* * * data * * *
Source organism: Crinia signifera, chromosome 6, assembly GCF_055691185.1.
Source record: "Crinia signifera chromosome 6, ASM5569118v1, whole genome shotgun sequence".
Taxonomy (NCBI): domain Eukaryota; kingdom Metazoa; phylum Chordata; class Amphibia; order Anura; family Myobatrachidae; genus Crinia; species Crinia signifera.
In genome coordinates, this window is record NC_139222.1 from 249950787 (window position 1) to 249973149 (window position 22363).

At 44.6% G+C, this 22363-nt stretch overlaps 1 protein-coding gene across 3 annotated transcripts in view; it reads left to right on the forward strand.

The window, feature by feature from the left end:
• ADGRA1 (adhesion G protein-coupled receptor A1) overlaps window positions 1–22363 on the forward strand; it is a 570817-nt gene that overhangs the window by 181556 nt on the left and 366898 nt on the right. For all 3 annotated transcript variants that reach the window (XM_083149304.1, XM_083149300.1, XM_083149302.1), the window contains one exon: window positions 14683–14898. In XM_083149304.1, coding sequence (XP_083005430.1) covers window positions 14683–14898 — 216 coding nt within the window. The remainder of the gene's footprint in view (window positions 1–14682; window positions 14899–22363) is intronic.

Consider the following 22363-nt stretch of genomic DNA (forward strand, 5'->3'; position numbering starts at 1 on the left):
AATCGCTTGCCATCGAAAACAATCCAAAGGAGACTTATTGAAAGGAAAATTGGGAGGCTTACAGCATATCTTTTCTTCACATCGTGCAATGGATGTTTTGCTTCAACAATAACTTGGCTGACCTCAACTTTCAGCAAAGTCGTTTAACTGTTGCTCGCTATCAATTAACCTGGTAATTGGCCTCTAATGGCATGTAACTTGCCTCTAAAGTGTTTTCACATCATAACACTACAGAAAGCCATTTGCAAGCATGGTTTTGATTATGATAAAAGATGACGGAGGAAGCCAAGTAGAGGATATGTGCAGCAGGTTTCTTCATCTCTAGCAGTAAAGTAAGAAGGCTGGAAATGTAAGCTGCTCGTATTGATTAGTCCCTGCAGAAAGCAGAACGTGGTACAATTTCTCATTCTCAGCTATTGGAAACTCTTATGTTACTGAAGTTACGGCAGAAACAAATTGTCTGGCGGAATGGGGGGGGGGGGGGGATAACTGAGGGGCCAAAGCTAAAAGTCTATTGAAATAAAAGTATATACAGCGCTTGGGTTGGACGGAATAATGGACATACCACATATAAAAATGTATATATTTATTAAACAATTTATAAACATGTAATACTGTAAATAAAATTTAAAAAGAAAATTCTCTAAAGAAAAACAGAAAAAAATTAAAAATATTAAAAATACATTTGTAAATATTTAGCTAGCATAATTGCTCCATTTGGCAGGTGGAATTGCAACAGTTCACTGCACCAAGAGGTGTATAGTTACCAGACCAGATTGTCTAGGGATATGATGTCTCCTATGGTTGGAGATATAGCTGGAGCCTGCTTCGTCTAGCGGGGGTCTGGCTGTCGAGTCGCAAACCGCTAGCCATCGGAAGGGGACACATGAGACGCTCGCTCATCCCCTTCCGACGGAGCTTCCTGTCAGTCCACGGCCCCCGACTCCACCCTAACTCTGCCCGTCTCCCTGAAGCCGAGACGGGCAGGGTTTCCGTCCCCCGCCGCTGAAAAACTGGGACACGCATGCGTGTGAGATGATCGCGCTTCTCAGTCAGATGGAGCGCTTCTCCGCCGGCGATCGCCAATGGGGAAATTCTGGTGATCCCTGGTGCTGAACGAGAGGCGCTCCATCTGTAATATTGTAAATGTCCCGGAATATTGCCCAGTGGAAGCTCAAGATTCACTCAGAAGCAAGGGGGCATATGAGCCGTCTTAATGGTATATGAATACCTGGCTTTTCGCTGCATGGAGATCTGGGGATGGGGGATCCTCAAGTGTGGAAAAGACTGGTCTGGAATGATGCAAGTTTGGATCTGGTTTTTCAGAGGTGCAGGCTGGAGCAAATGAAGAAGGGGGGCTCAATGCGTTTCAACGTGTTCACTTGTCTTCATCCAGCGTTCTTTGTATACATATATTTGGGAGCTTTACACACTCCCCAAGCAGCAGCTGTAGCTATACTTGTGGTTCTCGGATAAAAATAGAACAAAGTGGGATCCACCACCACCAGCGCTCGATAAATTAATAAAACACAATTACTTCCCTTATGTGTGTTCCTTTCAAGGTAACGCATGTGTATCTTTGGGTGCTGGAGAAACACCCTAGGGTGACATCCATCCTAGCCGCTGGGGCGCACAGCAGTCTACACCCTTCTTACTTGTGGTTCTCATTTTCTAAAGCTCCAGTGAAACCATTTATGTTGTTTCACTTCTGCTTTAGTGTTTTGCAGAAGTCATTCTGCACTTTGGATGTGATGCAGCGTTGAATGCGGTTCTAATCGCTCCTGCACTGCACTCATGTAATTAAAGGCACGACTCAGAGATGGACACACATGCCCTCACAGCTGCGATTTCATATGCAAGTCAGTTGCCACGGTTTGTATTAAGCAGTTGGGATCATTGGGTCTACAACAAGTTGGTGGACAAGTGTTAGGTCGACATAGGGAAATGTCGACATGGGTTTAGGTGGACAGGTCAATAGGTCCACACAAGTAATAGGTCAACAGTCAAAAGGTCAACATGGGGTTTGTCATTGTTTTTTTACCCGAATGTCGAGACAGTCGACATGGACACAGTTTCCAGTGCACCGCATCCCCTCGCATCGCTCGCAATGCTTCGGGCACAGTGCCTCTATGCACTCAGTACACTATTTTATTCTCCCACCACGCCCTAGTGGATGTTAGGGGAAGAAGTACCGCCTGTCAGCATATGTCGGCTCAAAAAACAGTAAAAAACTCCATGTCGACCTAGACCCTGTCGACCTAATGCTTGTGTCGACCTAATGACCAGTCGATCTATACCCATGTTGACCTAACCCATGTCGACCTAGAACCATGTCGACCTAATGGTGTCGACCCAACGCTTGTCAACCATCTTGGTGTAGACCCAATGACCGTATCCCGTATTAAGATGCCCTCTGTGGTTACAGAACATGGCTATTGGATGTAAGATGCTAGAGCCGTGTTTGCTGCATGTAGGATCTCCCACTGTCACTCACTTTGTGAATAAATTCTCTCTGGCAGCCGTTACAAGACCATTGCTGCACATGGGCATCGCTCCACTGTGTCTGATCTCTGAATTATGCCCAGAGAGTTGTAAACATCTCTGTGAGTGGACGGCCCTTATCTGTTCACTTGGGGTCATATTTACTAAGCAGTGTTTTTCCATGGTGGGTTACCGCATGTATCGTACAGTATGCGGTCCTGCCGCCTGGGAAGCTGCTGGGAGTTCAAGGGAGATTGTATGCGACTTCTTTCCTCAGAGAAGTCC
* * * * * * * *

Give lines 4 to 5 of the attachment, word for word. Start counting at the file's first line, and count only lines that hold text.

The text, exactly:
In genome coordinates, this window is record NC_139222.1 from 249950787 (window position 1) to 249973149 (window position 22363).

At 44.6% G+C, this 22363-nt stretch overlaps 1 protein-coding gene across 3 annotated transcripts in view; it reads left to right on the forward strand.